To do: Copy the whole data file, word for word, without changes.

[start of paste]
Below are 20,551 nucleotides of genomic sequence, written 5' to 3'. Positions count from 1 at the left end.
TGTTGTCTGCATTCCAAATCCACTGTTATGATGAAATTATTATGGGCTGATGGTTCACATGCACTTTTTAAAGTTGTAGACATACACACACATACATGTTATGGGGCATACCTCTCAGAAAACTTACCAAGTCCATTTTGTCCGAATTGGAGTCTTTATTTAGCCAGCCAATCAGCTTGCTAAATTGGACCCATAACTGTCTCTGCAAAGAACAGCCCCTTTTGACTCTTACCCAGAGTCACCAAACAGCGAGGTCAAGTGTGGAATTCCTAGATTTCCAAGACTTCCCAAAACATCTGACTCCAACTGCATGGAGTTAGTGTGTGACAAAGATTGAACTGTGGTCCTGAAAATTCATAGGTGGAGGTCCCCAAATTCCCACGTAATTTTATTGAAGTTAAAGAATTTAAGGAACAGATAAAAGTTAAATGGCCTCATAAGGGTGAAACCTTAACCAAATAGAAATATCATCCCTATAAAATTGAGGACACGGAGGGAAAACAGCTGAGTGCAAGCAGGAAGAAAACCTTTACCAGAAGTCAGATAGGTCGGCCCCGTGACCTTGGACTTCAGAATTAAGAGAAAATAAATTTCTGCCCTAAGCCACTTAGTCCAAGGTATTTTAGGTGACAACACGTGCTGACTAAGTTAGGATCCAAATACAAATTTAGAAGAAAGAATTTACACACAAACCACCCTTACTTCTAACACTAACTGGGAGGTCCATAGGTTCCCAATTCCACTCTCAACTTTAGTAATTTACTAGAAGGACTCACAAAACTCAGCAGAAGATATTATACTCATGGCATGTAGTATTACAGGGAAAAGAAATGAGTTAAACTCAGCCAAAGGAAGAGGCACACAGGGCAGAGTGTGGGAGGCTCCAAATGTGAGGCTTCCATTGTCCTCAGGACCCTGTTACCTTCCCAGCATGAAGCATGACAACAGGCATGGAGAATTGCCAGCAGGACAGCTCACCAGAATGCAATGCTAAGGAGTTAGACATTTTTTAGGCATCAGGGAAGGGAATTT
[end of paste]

Below are 20,551 nucleotides of genomic sequence, written 5' to 3'. Positions count from 1 at the left end.
TGTTGTCTGCATTCCAAATCCACTGTTATGATGAAATTATTATGGGCTGATGGTTCACATGCACTTTTTAAAGTTGTAGACATACACACACATACATGTTATGGGGCATACCTCTCAGAAAACTTACCAAGTCCATTTTGTCCGAATTGGAGTCTTTATTTAGCCAGCCAATCAGCTTGCTAAATTGGACCCATAACTGTCTCTGCAAAGAACAGCCCCTTTTGACTCTTACCCAGAGTCACCAAACAGCGAGGTCAAGTGTGGAATTCCTAGATTTCCAAGACTTCCCAAAACATCTGACTCCAACTGCATGGAGTTAGTGTGTGACAAAGATTGAACTGTGGTCCTGAAAATTCATAGGTGGAGGTCCCCAAATTCCCACGTAATTTTATTGAAGTTAAAGAATTTAAGGAACAGATAAAAGTTAAATGGCCTCATAAGGGTGAAACCTTAACCAAATAGAAATATCATCCCTATAAAATTGAGGACACGGAGGGAAAACAGCTGAGTGCAAGCAGGAAGAAAACCTTTACCAGAAGTCAGATAGGTCGGCCCCGTGACCTTGGACTTCAGAATTAAGAGAAAATAAATTTCTGCCCTAAGCCACTTAGTCCAAGGTATTTTAGGTGACAACACGTGCTGACTAAGTTAGGATCCAAATACAAATTTAGAAGAAAGAATTTACACACAAACCACCCTTACTTCTAACACTAACTGGGAGGTCCATAGGTTCCCAATTCCACTCTCAACTTTAGTAATTTACTAGAAGGACTCACAAAACTCAGCAGAAGATATTATACTCATGGCATGTAGTATTACAGGGAAAAGAAATGAGTTAAACTCAGCCAAAGGAAGAGGCACACAGGGCAGAGTGTGGGAGGCTCCAAATGTGAGGCTTCCATTGTCCTCAGGACCCTGTTACCTTCCCAGCATGAAGCATGACAACAGGCATGGAGAATTGCCAGCAGGACAGCTCACCAGAATGCAATGCTAAGGAGTTAGACATTTTTTAGGCATCAGGGAAGGGAATTT